The study found that the more time users spent on pirate sites the higher the likelihood that some type of malware would compromise their computers.
It is hardly a surprise to learn that navigating to pirate websites entails a higher risk of running into malware. But a researcher from Carnegie Mellon University in Pennsylvania, US, set out to quantify the risk that this ‘free lunch’ involves in a real-world setting.
Having observed the online activities of 253 people throughout 2016, Professor Rahul Telang concluded in a newly-released paper that the more time the users spent on piracy sites the higher the likelihood that some type of malware would compromise their computers.
Specifically, every doubling of the amount of time that the users spent on various illegal torrent and streaming sites resulted in a 20-percent increase in malware count on their computers, according to the paper entitled “Does Online Piracy Make Computers Insecure? Evidence from Panel Data”.
Put differently, a 100-percent rise in the time spent on pirate websites increased “the number of malware count by almost 0.05 units”. On average, the visitors of dodgy sites ran into what amounts to 0.24 of a piece of malware per month.
The higher incidence of malware delivery remained unchanged regardless of whether or not adware was included in the equation. “In short, whether we include total malware count or malware count without adware, we find that time spent on infringing sites increases the malware count by almost 20 percent,” reads the study.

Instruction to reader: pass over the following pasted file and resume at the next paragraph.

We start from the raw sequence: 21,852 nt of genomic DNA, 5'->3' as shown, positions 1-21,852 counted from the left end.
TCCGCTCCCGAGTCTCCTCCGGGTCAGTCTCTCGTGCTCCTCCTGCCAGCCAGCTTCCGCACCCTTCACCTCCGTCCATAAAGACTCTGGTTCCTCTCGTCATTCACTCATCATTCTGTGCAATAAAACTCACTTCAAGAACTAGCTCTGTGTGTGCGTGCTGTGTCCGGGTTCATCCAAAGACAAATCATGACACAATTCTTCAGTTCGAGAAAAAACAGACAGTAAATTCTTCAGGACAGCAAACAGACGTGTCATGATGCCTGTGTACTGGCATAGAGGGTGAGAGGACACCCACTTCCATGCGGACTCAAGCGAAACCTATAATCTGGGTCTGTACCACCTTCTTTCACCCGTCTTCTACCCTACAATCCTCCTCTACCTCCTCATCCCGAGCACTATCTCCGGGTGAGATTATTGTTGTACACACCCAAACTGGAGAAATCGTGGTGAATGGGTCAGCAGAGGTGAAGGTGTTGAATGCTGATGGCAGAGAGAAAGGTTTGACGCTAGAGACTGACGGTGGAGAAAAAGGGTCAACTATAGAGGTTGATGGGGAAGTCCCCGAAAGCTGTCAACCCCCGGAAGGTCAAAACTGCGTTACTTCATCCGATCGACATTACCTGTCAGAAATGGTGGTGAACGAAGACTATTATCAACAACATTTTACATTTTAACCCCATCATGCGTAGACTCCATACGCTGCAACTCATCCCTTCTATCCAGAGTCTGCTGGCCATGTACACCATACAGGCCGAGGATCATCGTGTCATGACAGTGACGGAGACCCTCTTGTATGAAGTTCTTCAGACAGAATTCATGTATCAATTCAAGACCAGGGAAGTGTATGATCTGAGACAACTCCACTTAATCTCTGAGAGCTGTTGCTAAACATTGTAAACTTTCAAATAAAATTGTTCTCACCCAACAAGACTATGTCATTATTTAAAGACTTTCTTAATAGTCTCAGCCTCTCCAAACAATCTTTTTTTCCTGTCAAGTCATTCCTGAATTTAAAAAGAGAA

Many sites that provide access to pirated content rely on adverts for revenue. However, this may expose visitors to malicious advertising, or ‘malvertising’, in which ads are conduits for a broad range of cyber-threats.
The paper’s classification of files as either benign or malicious relied on the multiscanner site VirusTotal. The paper notes, however, that its measure of malware “is probably an undercount of the actual number of malware files found on user machines since virustotal is not able to identify all malware signatures”.
Another finding gleaned from the study is the fact that people who visit pirate websites are no more likely to take extra precautions by installing anti-malware software. The installation rate for such software was roughly 60 percent for both groups, which were called “infringers” and “non-infringers” in the study. Meanwhile, the infringers were found to spend much more time browsing the internet in general.
To conduct the research, the users’ home computers were fitted with background sensors that captured their browsing data in a discreet manner. The data shed light on a number of parameters – what websites the users visited, if they had anti-malware software or firewalls installed, whether they downloaded any files from sites that make pirated content available, and whether any evidence of malware intrusion into their systems was found.